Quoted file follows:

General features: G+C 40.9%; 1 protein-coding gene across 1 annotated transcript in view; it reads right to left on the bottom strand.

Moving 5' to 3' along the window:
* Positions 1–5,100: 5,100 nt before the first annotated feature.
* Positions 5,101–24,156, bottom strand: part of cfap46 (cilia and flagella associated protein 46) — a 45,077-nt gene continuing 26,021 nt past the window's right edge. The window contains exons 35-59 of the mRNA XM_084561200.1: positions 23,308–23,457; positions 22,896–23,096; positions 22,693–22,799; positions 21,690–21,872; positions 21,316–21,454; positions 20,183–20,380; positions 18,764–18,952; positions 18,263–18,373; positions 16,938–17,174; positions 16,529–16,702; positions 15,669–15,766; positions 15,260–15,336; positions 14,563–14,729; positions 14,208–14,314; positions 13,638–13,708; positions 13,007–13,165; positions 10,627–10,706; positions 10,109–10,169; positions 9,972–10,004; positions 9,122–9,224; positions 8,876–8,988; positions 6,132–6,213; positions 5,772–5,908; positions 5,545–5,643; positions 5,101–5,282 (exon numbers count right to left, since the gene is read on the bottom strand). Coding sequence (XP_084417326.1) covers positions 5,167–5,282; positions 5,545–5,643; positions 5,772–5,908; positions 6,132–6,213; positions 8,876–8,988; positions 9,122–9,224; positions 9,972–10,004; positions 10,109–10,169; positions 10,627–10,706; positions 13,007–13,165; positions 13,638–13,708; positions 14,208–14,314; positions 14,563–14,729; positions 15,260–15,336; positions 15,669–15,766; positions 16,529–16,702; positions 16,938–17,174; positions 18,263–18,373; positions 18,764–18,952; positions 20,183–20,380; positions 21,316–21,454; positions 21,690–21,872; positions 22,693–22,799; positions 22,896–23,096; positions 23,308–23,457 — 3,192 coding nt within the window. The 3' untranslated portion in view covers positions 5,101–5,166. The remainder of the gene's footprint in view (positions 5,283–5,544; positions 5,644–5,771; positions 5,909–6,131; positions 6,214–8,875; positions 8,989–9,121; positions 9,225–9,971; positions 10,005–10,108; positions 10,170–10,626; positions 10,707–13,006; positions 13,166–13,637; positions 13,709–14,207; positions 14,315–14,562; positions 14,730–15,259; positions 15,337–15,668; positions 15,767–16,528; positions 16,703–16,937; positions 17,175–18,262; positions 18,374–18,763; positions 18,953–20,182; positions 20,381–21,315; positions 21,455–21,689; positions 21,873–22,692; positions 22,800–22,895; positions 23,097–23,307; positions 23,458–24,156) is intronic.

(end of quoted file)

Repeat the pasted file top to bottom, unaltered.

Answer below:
General features: G+C 40.9%; 1 protein-coding gene across 1 annotated transcript in view; it reads right to left on the bottom strand.

Moving 5' to 3' along the window:
* Positions 1–5,100: 5,100 nt before the first annotated feature.
* Positions 5,101–24,156, bottom strand: part of cfap46 (cilia and flagella associated protein 46) — a 45,077-nt gene continuing 26,021 nt past the window's right edge. The window contains exons 35-59 of the mRNA XM_084561200.1: positions 23,308–23,457; positions 22,896–23,096; positions 22,693–22,799; positions 21,690–21,872; positions 21,316–21,454; positions 20,183–20,380; positions 18,764–18,952; positions 18,263–18,373; positions 16,938–17,174; positions 16,529–16,702; positions 15,669–15,766; positions 15,260–15,336; positions 14,563–14,729; positions 14,208–14,314; positions 13,638–13,708; positions 13,007–13,165; positions 10,627–10,706; positions 10,109–10,169; positions 9,972–10,004; positions 9,122–9,224; positions 8,876–8,988; positions 6,132–6,213; positions 5,772–5,908; positions 5,545–5,643; positions 5,101–5,282 (exon numbers count right to left, since the gene is read on the bottom strand). Coding sequence (XP_084417326.1) covers positions 5,167–5,282; positions 5,545–5,643; positions 5,772–5,908; positions 6,132–6,213; positions 8,876–8,988; positions 9,122–9,224; positions 9,972–10,004; positions 10,109–10,169; positions 10,627–10,706; positions 13,007–13,165; positions 13,638–13,708; positions 14,208–14,314; positions 14,563–14,729; positions 15,260–15,336; positions 15,669–15,766; positions 16,529–16,702; positions 16,938–17,174; positions 18,263–18,373; positions 18,764–18,952; positions 20,183–20,380; positions 21,316–21,454; positions 21,690–21,872; positions 22,693–22,799; positions 22,896–23,096; positions 23,308–23,457 — 3,192 coding nt within the window. The 3' untranslated portion in view covers positions 5,101–5,166. The remainder of the gene's footprint in view (positions 5,283–5,544; positions 5,644–5,771; positions 5,909–6,131; positions 6,214–8,875; positions 8,989–9,121; positions 9,225–9,971; positions 10,005–10,108; positions 10,170–10,626; positions 10,707–13,006; positions 13,166–13,637; positions 13,709–14,207; positions 14,315–14,562; positions 14,730–15,259; positions 15,337–15,668; positions 15,767–16,528; positions 16,703–16,937; positions 17,175–18,262; positions 18,374–18,763; positions 18,953–20,182; positions 20,381–21,315; positions 21,455–21,689; positions 21,873–22,692; positions 22,800–22,895; positions 23,097–23,307; positions 23,458–24,156) is intronic.